Catholic Central names new football coach

Catholic Central’s Tyler Young tries to avoid Northeastern’s Jordan Hood. BILL LACKEY/STAFF
Catholic Central’s Tyler Young tries to avoid Northeastern’s Jordan Hood. BILL LACKEY/STAFF

North High School graduate Ty Myers has been named the head football coach at Catholic Central High School.

Myers, who played collegiately at the University of Illinois and was a member of the National Football League’s San Diego Chargers, coached the Irish middle school program the last two seasons.

He takes over for Mike McKenna, who coached the Irish for four seasons.

After spending a few years in Chicago, Myers and his family moved back to the Springfield area. He began coaching youth football three years ago and has followed the team to middle school. Myers’ son Ty is an eighth grader at Central.

“I really got into coaching and really started to care for the kids,” Myers said. “I really started to fall back in love with and was ready to be back in the game of football and it led to this.”

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Catholic Central has one of the most storied programs in Clark County history. The Irish have made 12 playoff appearances, including a D-IV state runner-up finish in 1991 and a trip to the D-VI state semifinals in 2007.

Catholic Central’s last winning season came in 2016, McKenna’s first year as head coach, when the Irish finished 6-4. Since that season, the Irish are 3-27.

The Irish program struggled this fall with about 20 players on its roster — mostly freshmen — and finished 0-10 for the second straight season.

The Catholic Central middle school football team had about 20 players last season and won the Ohio Heritage Conference South Division title with a 7-0-1 record.

After being named All-Ohio as a senior, Myers played collegiately at Illinois. The year before he arrived on campus the Illini finished the season 1-10. Two years later, Illinois finished 10-1, winning the Big Ten and advancing to the Sugar Bowl.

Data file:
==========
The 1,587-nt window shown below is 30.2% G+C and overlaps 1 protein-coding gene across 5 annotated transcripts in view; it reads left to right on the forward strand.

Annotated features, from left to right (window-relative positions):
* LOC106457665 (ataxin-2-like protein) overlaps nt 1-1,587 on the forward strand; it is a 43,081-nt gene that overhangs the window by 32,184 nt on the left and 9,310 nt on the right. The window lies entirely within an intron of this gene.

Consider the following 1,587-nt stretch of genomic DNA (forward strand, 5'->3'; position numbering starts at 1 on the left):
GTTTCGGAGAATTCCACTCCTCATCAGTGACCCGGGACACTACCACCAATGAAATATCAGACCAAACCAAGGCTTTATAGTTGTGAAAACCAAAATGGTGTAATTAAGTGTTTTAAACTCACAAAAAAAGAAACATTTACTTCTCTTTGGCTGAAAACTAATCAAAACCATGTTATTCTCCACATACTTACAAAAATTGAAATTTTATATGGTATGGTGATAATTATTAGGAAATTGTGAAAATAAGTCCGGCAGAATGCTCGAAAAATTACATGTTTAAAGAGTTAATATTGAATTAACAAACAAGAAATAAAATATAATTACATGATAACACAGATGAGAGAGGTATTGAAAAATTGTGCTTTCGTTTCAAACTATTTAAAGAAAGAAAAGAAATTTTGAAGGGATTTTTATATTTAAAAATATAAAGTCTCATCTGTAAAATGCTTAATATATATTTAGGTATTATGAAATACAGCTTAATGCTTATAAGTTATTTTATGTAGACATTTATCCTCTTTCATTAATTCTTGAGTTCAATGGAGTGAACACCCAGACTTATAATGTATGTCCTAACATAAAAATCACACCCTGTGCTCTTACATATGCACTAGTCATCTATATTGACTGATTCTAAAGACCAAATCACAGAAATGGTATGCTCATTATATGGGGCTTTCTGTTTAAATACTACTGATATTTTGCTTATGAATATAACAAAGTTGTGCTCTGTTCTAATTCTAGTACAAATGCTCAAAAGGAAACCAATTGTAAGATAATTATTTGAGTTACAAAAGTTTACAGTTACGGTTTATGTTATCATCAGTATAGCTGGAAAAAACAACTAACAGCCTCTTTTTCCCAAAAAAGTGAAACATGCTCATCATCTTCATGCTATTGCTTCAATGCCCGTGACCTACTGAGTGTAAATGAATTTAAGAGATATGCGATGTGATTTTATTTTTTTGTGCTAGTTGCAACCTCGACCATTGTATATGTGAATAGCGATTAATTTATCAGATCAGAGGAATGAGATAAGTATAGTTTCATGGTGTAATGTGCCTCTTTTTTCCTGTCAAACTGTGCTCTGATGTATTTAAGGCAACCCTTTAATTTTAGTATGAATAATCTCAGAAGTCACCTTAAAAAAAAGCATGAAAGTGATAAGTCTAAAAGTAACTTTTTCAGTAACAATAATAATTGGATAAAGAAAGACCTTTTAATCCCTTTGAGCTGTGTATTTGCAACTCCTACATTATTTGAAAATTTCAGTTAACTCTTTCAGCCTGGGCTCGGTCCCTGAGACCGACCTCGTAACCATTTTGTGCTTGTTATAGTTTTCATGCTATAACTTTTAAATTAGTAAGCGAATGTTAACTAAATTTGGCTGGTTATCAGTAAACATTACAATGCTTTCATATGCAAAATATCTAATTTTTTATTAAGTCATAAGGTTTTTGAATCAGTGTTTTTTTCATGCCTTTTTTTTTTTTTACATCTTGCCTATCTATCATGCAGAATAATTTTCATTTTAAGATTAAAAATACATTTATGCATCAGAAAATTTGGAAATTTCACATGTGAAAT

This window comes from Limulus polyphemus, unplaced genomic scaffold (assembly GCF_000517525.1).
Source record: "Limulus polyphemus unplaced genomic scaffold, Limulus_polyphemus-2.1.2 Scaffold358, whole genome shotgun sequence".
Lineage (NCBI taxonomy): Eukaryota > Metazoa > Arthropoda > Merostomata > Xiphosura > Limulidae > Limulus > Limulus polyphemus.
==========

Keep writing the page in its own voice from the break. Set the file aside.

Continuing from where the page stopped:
Myers is ready to take on a similar challenge with Catholic Central.

“Being a part of something like that and understanding the grind and what it takes to really turn something around like that, it’s definitely something I’m going to apply to this,” he said. “Football is a game you can’t really cheat. You’re going to get out what you put into it. We have to understand how important the weight room is and make sure they understand our expectations. That’s going to be the key and the foundation to getting this thing turned around.”

With a large influx of freshmen, the Irish should have more than 30 players next fall, Myers said. That number could increase as more schools become eligible for state-funded vouchers.

The freshman group has played football, basketball and baseball together for several years, he said.

“They really trust me,” Myers said. “They’re laser-focused and they know that I’ve been there and done that. They’ll basically run through a wall for me. It’s exciting.”

The players are ready to help restore the tradition at Central, he said.

“It’s going to be exciting to watch them these next few years,” Myers said.

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